The other alternatives for today were intriguing, but I couldn’t avoid the natural pull of talking about one of my favorite things in tabletop roleplaying games (TTRPGs): to Improvise.
The Cost of Fictional Utter Freedom
One of the most attractive aspects of a TTRPG when compared with, let’s say, a computer/console RPG (that has better graphics and even better characters/plot/world-building/etc) or a choose your own adventure book/board game is that TTRPGs are truly free.
Whereas in any of the above-mentioned alternatives your options, however many they may be, are limited, in TTRPGs you can do whatever thing you want—without offending or making other people uncomfortable, of course. Don’t be a jerk.
And yet that wonderful freedom comes at a cost: this can only work if our GM is flexible and imaginative enough to improvise the reactions and consequences our actions have on the fictional world.
Et Nihilo Nihil Fit
“Nothing Comes From Nothing”: that’s what that famous philosophical dictum in Latin means.
And that’s a good thing for GMs to remember when we have to improvise.
I don’t know why, but it seems that every time we discuss improvising, a lot of us imagine the GM pulling an answer out of thin air, without any connection to what has already occurred in the fictional world.
This, I think, is an unintended result of the way we have seen creativity described and presented to us throughout our lives. We are often told that geniuses come up with stuff out of nowhere, getting their “Eureka!” moments in total isolation of everything that goes on around them.
The truth, I believe, it’s quite the opposite.
Although I’m no genius, the times that I come up with stuff is usually related to what I’m doing in one way or another. It may not seem so at the time, but the connection exists if you pay attention.
That being said, I believe that improvising, especially in TTRPGs, is often that can be helped by some smart preparation, which translates as having appropriate tools at your disposal while doing so.
Tools to Improvise Upon
I’ve mentioned them before, and it’s something that others seem to agree with: a good list of names is something invaluable to improvise characters on the spot.
“Good” in this case means curated; i.e. that you’ve dedicated at least some time to go over the names, choosing those that appear more suitable to get stuck in people’s memories. I often tend to pronounce them out loud, trying to catch whether they’ll come up easily or become an unintended tongue twister.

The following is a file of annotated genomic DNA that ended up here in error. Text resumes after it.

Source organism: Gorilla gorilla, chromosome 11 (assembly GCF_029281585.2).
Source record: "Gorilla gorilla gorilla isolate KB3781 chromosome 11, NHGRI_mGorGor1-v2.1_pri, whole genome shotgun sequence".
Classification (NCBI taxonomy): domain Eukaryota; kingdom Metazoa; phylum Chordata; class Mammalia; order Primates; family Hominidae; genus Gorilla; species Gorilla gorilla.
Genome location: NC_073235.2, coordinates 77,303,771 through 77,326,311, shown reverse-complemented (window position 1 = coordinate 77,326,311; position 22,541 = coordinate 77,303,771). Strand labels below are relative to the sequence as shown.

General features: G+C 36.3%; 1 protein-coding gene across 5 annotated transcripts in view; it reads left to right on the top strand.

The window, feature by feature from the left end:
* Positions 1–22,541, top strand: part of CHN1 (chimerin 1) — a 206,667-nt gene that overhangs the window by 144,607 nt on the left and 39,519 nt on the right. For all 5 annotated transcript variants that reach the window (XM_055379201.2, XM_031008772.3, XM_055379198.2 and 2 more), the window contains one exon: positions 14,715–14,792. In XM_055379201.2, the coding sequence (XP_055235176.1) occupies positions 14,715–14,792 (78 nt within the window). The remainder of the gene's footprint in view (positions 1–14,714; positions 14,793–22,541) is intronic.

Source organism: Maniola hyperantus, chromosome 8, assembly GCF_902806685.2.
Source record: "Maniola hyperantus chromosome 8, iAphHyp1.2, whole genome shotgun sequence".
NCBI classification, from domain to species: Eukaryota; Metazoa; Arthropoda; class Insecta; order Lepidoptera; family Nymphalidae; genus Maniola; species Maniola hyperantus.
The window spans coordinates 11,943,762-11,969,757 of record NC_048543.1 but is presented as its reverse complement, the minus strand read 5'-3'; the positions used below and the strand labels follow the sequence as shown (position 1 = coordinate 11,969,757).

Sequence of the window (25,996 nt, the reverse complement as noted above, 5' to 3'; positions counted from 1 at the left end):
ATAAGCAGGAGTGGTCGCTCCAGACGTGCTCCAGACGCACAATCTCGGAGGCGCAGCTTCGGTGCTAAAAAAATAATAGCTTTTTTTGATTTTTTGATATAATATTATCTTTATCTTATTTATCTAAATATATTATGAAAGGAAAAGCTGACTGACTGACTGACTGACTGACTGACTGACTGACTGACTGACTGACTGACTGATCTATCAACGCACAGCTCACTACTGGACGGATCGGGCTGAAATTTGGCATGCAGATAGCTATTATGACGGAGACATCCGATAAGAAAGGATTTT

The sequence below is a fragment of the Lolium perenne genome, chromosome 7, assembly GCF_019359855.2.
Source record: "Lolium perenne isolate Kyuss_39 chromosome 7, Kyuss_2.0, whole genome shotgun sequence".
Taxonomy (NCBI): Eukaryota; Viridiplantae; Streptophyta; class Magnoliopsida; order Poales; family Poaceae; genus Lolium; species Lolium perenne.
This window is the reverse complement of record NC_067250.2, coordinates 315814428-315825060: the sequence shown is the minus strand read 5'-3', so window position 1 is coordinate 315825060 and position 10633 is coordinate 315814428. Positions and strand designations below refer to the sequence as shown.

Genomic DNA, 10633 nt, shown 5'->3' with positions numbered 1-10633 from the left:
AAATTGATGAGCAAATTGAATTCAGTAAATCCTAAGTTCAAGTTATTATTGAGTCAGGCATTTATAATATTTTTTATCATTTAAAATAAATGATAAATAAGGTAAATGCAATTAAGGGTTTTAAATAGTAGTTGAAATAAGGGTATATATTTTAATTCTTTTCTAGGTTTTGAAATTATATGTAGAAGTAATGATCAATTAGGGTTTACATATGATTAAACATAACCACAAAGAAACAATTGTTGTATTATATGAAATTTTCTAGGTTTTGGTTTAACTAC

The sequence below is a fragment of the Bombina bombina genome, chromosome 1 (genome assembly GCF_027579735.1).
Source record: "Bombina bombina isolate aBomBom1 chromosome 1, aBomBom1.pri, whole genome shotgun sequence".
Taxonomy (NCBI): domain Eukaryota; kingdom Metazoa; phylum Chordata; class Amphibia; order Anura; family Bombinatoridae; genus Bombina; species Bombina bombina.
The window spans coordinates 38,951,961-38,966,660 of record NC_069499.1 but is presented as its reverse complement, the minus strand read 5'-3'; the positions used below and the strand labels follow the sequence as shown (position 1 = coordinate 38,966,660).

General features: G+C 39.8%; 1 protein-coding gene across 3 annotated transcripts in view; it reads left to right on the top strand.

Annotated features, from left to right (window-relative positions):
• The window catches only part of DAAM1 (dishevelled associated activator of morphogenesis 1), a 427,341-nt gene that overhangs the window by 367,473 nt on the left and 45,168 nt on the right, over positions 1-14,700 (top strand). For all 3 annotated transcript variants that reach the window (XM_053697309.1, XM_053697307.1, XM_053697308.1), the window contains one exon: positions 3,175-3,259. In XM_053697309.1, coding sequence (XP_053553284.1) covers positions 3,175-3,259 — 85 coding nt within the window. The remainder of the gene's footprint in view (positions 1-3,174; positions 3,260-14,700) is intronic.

Another great tool to improvise is a good list of adjectives, especially if they are divided in useful categories, such as “Landscapes”, “Weather”, “Attacks”, and “Defenses”, just to name a few. The idea here is that you have a list you can rely on whenever you have to improvise a description. I think this is a much better practice than trying to write convoluted descriptions before playing because the times when you’re improvising I doubt that you’ll be able to come up with the same fluid, high quality stuff. In this sense, it is better to have a more stable performance all across the board than having these highs and lows, in my opinion.
Finally, and depending on the system you’re using, having some ready to use stat blocks can be a blessing. In systems like Fate or most Powered by the Apocalypse games, for example, you have predetermined templates for NPCs, depending on their relative importance to the story. Having these near at hand can help you improvise a conflict without any interruptions in the narrative flow.
And speaking of…
The Narrative Flow
The main reason why I (and many others, I think) go to all this trouble in order to be good at improvising, is so we can have a smooth narrative flow. Ideally we all imagine that the game session goes from beginning to end without any hiccups, especially none on our part as Game Masters (GMs). The players may stumble or forget stuff, but we aren’t supposed to.
In truth, however, I’ve discovered that it is often better to be honest with ourselves and take a break, for example, if “I’m not feeling it”, so to speak. I stand up, walk around, and think about what’s going on in the game. Where should it naturally go from here? How can I inject some drama subtly?
As you can see, I think that most of what we do as GMs is smoke and mirrors, an effort to make the players forget, at least for a while, that we are just creating all this stuff as we go, that the fictional world may only exists in our minds but that, while they’re playing, it feels as solid and real as the one we live in.
Or at least that’s the hope and goal, I should say.
Did you like what you just read? Awesome! Please help me by leaving a comment, sharing with a friend, or by joining my Patreon. I’m trying to support myself with my writing, and any help is appreciated.